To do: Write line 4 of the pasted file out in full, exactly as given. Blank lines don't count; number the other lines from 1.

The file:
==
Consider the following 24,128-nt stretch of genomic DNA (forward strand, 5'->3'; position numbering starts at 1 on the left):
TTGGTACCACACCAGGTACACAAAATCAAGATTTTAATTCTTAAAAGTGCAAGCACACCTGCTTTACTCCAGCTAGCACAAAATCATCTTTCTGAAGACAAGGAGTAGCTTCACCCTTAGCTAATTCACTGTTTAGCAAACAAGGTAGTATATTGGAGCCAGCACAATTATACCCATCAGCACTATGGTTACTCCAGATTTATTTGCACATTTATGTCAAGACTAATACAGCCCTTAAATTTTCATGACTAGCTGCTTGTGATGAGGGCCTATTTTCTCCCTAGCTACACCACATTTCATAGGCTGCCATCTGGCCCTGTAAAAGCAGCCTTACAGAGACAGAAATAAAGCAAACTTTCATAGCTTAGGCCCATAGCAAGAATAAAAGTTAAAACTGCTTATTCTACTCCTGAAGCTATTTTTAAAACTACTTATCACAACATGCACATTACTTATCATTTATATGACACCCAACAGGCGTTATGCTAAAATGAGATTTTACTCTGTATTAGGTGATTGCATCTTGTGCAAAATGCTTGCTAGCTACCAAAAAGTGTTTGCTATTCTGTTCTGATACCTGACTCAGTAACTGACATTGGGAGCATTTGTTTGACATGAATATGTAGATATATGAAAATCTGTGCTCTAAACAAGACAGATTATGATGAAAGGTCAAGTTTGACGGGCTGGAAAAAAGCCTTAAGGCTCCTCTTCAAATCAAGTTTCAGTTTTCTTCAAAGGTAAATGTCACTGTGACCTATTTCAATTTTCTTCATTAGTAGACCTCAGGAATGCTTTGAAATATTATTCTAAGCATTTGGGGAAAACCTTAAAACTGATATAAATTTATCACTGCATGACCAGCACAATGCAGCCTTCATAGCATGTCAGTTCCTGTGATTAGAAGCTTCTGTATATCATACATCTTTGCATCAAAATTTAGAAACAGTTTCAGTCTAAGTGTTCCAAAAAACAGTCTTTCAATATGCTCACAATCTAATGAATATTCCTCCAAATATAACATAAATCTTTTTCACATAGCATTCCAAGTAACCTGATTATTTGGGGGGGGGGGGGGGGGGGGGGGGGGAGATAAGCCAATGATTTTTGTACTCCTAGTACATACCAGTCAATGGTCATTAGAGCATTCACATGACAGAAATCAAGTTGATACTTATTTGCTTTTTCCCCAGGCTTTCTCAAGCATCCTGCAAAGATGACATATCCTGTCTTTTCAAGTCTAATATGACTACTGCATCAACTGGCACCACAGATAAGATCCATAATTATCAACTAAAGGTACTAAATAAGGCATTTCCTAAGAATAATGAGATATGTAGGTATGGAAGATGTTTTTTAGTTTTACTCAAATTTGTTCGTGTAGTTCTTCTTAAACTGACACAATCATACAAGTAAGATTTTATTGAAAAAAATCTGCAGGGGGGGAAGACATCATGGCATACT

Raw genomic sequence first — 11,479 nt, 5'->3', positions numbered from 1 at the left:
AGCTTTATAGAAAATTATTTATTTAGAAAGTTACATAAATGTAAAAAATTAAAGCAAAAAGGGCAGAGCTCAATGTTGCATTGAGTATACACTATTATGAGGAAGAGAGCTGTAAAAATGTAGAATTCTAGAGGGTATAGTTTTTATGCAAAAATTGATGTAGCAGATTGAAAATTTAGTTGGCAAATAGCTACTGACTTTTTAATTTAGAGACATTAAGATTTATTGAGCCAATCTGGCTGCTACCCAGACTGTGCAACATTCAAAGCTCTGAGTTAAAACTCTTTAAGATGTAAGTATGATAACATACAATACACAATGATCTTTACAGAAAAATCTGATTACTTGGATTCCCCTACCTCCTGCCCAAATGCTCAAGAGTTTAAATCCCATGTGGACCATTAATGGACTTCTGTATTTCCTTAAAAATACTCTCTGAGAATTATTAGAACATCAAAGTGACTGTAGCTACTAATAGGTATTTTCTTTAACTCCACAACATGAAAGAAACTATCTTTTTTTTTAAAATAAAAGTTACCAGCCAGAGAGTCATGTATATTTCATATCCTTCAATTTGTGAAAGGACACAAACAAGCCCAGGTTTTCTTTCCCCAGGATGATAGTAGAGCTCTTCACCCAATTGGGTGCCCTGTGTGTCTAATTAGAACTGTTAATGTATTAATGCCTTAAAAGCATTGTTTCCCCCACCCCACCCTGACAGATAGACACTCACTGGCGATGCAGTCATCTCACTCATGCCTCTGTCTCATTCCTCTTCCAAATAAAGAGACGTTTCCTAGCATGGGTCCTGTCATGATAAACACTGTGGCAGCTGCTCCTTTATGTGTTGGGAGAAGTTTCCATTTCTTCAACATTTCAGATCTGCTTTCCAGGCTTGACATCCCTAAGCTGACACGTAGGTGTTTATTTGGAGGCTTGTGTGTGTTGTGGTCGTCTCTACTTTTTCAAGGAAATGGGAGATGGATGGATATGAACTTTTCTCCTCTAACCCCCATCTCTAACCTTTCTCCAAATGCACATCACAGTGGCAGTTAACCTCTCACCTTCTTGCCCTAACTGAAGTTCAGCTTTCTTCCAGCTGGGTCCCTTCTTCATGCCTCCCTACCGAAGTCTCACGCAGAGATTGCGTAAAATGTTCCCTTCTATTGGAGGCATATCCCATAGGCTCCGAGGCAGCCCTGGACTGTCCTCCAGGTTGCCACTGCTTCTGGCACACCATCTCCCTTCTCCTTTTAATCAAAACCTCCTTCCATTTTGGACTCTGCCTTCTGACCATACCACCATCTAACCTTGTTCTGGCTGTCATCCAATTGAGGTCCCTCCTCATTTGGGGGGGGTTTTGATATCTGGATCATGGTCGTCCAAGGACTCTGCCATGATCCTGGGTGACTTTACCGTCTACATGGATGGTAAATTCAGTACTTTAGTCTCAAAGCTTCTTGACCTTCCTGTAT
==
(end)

AGCTTTATAGAAAATTATTTATTTAGAAAGTTACATAAATGTAAAAAATTAAAGCAAAAAGGGCAGAGCTCAATGTTGCATTGAGTATACACTATTATGAGGAAGAGAGCTGTAAAAATGTAGAATTCTAGAGGGTATAGTTTTTATGCAAAAATTGATGTAGCAGATTGAAAATTTAGTTGGCAAATAGCTACTGACTTTTTAATTTAGAGACATTAAGATTTATTGAGCCAATCTGGCTGCTACCCAGACTGTGCAACATTCAAAGCTCTGAGTTAAAACTCTTTAAGATGTAAGTATGATAACATACAATACACAATGATCTTTACAGAAAAATCTGATTACTTGGATTCCCCTACCTCCTGCCCAAATGCTCAAGAGTTTAAATCCCATGTGGACCATTAATGGACTTCTGTATTTCCTTAAAAATACTCTCTGAGAATTATTAGAACATCAAAGTGACTGTAGCTACTAATAGGTATTTTCTTTAACTCCACAACATGAAAGAAACTATCTTTTTTTTTAAAATAAAAGTTACCAGCCAGAGAGTCATGTATATTTCATATCCTTCAATTTGTGAAAGGACACAAACAAGCCCAGGTTTTCTTTCCCCAGGATGATAGTAGAGCTCTTCACCCAATTGGGTGCCCTGTGTGTCTAATTAGAACTGTTAATGTATTAATGCCTTAAAAGCATTGTTTCCCCCACCCCACCCTGACAGATAGACACTCACTGGCGATGCAGTCATCTCACTCATGCCTCTGTCTCATTCCTCTTCCAAATAAAGAGACGTTTCCTAGCATGGGTCCTGTCATGATAAACACTGTGGCAGCTGCTCCTTTATGTGTTGGGAGAAGTTTCCATTTCTTCAACATTTCAGATCTGCTTTCCAGGCTTGACATCCCTAAGCTGACACGTAGGTGTTTATTTGGAGGCTTGTGTGTGTTGTGGTCGTCTCTACTTTTTCAAGGAAATGGGAGATGGATGGATATGAACTTTTCTCCTCTAACCCCCATCTCTAACCTTTCTCCAAATGCACATCACAGTGGCAGTTAACCTCTCACCTTCTTGCCCTAACTGAAGTTCAGCTTTCTTCCAGCTGGGTCCCTTCTTCATGCCTCCCTACCGAAGTCTCACGCAGAGATTGCGTAAAATGTTCCCTTCTATTGGAGGCATATCCCATAGGCTCCGAGGCAGCCCTGGACTGTCCTCCAGGTTGCCACTGCTTCTGGCACACCATCTCCCTTCTCCTTTTAATCAAAACCTCCTTCCATTTTGGACTCTGCCTTCTGACCATACCACCATCTAACCTTGTTCTGGCTGTCATCCAATTGAGGTCCCTCCTCATTTGGGGGGGGTTTTGATATCTGGATCATGGTCGTCCAAGGACTCTGCCATGATCCTGGGTGACTTTACCGTCTACATGGATGGTAAATTCAGTACTTTAGTCTCAAAGCTTCTTGACCTTCCTGTAT